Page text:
Rajkumar Sanahal Singh (1918–1990) in his ‘History of Manipur’ published in 1947 gave a short but convincing account of the war and efforts made by Bodhchandra Singh, the Maharaja of Manipur to keep morale of his subjects high during those tumultuous days. It was because of the Maharaja’s consistent effort that people of Manipur mostly remained loyal to the Allied forces rather than the liberation forces of Azad Hind. The book carries a statement of Subhas Chandra Bose where the leader acknowledged reverses made by his forces; “In Imphal and Burma we have lost the first round in our fight” (n.d., Hindustan Standard). However Field Marshal Slims, commander of Allied Forces assessment of the situation clearly shows how the Allies were struggling to hold on their positions at Imphal against the determined combined forces of INA and the Japanese. To quote Slims, “The remarkable fighting withdrawal of the 17th Indian Division back to Imphal and the tenacious defence of Kohima by a small scratch garrison in the early days actually converted the two “miscalculations” into contributory causes enemy’s complete defeat” (The Times of India, Feb. 9, 1946). The antipathy of the Maharaja of Manipur was more visible against the Japanese than the INA personnel. In this connection the Hindustan Standard carries a statement of the king on 3rd April 1944 where it was explicitly stated that, “I and my people will fight the Japs to the last if he ever attempts to get here. My place is here by the side of my people”. He further made his position clear, thus, “In the hour of danger I must stand by my people”. May be the top leadership of INA was not in a position to correctly assess the mood of the Manipuris and the exact nature of British control over the kingdom.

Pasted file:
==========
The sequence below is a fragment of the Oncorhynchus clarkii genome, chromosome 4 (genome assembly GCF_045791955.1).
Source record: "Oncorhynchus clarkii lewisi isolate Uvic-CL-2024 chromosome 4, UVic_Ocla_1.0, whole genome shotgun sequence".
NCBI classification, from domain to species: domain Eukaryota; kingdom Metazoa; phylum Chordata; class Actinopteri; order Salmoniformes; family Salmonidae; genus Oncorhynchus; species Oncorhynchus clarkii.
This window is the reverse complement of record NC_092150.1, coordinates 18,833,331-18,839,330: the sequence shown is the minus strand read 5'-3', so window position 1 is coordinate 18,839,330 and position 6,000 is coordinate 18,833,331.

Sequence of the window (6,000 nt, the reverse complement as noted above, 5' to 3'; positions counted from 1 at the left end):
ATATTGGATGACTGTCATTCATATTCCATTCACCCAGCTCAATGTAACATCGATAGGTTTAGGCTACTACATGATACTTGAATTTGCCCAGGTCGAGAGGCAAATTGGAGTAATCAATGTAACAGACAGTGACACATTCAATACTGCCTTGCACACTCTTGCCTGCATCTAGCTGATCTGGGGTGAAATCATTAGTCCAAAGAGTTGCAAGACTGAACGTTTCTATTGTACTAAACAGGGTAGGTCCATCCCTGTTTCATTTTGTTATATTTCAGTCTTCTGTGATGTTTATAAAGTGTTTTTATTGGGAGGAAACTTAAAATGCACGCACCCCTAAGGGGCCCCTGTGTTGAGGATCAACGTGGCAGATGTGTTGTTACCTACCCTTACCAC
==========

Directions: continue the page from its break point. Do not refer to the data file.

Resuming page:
The trials and tribulations of the war and sufferings endured by the people is well depicted in the writings of Hijam Guno Singh (1926-2010), a versatile writer. His three novels Khudol (1964), Aroiba Paodam (1966) and Bir Tikendrajit Road (1983), though written from different settings are somehow connected with the events of 2nd World War. These novels portray lived experiences of different characters, the tale of love, devotion, sacrifice and sometimes treachery. However in Aroiba Paodam alongwith the romantic tales of the protagonists running in full steam, yet there is another aspect of love – love for the motherland, yearning for freedom, freedom of the motherland from the bondage of continued enslavement. Motherland is the place where umbilical cord of the natives are buried and mingled with her soil inseparably. Thus the father of the female protagonist took the extreme step of leaving her grown up daughters and son to the care of her eldest daughter went to the jungles unannounced to fight for the liberation of motherland from foreign rule. The creative élan of the writer compels us to read the novel till its end with the eagerness to know what comes next. Mother and Motherland are Greater than Heaven is the mantra that metamorphoses Shajouba, father of the female protagonist Jamuna to chart for the untraded path of freedom by joining Azad Hind Fauz.